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As I explained in my other question, I'm writing up specs for a website with learning materials for our alpha testers to comment on. Among others, I'm describing the rating system, which has multiple criteria.

I imagine that there might be criteria that only teachers (and not students) should be able to rate, while all users might be able to see the resulting ratings (the averages or whatnot).

I'd like to write something along the lines of:

"What do you suggest would be good rating criteria? Should some criteria be only ratable by teachers, but viewable by all users? If so, which ones?"

...but "ratable/rateable" sounds awkward to me, and Cambridge thinks the word has to do with taxes or insurance but not with rating things (Oxford defines it as "able to be rated or estimated", which doesn't really make it clear that it also applies to the 1-5 stars type of rating). Is this just me? If not, what would you suggest as suitable alternatives in this case?

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  • I understand precisely, 100% what you mean, and I'm sure I've seen it used in the business. I'd say definitely keep the "e", for sure. Rateable. It's a rather "american" or "business-wise" construction, like sound bite or the like. Sounds great. After all, we live in the dotcom era: 100% of humans know what a "form field" is, or "email verification" or "upvote" or "scroll". Rateable - no problem.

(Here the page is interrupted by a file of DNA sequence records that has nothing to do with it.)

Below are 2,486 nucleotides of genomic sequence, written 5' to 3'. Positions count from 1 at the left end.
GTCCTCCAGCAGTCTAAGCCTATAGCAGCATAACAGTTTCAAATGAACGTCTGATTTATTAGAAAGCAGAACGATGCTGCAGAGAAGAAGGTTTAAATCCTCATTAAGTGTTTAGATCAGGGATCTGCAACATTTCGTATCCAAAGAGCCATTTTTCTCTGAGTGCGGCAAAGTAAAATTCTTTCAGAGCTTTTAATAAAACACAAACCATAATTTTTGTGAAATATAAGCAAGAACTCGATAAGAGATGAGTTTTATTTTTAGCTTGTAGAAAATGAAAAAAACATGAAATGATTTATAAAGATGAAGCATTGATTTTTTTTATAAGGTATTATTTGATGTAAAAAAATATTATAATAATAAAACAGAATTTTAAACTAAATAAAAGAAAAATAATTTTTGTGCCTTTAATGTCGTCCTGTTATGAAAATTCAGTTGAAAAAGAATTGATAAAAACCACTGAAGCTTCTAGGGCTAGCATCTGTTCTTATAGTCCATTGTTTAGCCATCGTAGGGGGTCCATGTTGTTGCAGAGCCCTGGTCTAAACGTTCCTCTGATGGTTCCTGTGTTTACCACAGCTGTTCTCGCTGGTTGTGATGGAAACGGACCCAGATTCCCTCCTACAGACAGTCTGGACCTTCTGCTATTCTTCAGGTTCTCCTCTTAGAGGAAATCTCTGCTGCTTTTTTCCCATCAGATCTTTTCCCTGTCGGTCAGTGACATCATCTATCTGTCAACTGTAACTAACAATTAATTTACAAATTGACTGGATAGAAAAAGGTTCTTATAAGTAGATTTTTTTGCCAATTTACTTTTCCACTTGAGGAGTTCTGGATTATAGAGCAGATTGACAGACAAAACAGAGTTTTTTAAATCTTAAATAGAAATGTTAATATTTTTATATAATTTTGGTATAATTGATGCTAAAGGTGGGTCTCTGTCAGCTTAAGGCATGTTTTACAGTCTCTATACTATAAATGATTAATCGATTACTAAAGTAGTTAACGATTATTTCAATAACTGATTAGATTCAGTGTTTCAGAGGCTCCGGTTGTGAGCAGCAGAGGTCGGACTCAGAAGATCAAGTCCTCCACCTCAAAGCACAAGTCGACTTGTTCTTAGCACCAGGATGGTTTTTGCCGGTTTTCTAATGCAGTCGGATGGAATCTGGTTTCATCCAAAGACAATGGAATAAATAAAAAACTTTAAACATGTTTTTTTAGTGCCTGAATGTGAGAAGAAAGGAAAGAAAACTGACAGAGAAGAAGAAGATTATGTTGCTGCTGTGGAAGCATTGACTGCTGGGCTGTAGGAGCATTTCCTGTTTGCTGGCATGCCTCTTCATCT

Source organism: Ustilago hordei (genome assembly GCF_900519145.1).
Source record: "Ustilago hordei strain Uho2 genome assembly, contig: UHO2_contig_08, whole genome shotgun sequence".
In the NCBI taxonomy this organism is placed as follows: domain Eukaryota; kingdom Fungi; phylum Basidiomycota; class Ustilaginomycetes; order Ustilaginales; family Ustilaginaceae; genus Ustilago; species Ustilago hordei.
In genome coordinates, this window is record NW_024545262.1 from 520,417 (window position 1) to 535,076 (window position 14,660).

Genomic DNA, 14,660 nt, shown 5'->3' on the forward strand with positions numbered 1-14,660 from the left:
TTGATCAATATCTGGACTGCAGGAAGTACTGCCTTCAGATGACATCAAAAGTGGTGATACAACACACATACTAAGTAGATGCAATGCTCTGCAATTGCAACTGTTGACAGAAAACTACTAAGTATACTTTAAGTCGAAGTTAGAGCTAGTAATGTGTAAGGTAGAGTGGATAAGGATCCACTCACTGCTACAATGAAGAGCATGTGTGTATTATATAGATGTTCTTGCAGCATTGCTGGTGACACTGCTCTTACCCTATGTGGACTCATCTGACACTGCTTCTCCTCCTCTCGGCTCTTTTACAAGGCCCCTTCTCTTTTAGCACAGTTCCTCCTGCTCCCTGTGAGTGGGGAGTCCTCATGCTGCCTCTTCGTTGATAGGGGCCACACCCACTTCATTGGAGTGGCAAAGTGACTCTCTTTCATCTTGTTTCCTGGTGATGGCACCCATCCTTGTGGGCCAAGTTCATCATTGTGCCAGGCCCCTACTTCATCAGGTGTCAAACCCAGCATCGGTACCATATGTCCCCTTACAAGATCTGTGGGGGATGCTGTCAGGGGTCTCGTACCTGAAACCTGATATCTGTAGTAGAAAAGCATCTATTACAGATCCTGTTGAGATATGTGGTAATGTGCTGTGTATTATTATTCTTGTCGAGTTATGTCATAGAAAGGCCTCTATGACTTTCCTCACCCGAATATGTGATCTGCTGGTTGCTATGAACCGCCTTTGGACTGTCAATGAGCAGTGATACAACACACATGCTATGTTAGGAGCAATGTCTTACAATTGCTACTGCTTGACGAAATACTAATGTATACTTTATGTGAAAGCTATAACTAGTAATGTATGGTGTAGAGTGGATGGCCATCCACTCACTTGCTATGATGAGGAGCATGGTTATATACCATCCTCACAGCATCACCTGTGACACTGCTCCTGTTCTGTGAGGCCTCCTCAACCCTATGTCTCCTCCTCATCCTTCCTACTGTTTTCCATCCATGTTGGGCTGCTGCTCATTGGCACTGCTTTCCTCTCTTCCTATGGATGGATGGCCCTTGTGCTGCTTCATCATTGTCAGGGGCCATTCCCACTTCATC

– Fattie
    Apr 2, 2014 at 11:30
  • I would use "be rated by" instead of rateable, example: "What do you suggest would be good rating criteria? Should some criteria be rated only by teachers, but stay visible to all users? If so, which ones?"
    – Dzienny
    Apr 2, 2014 at 11:36
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    "able to be rated or estimated" seems to fit perfectly. Perhaps "rateable" has not yet been used enough in the context of star ratings, but this doesn't exclude them as a rating method for something that is "rateable".
    – nxx
    Apr 2, 2014 at 11:55
  • Rateable (spelt like that) is fine. Apr 2, 2014 at 11:56
  • "I hope you have cats, because that cheese you left on the counter is totally ratable". Apr 2, 2014 at 12:32

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The Merriam-Webster has rating-related uses for both spellings. Web use puts ratable at 480,000 immediate Google results, and rateable at 286,000. Rateable used to be a much more popular spelling (several times more than ratable), but its use has dropped off in print too:

https://books.google.com/ngrams/graph?content=ratable%2Crateable&year_start=1800&year_end=2014&corpus=15&smoothing=3&share=&direct_url=t1%3B%2Cratable%3B%2Cc0%3B.t1%3B%2Crateable%3B%2Cc0

I agree that it's an awkward word, and prefer the sound of "be rated by". They're both somewhat uncommon, and from your comment it seems like this meaning for them isn't represented in British dictionaries at all.

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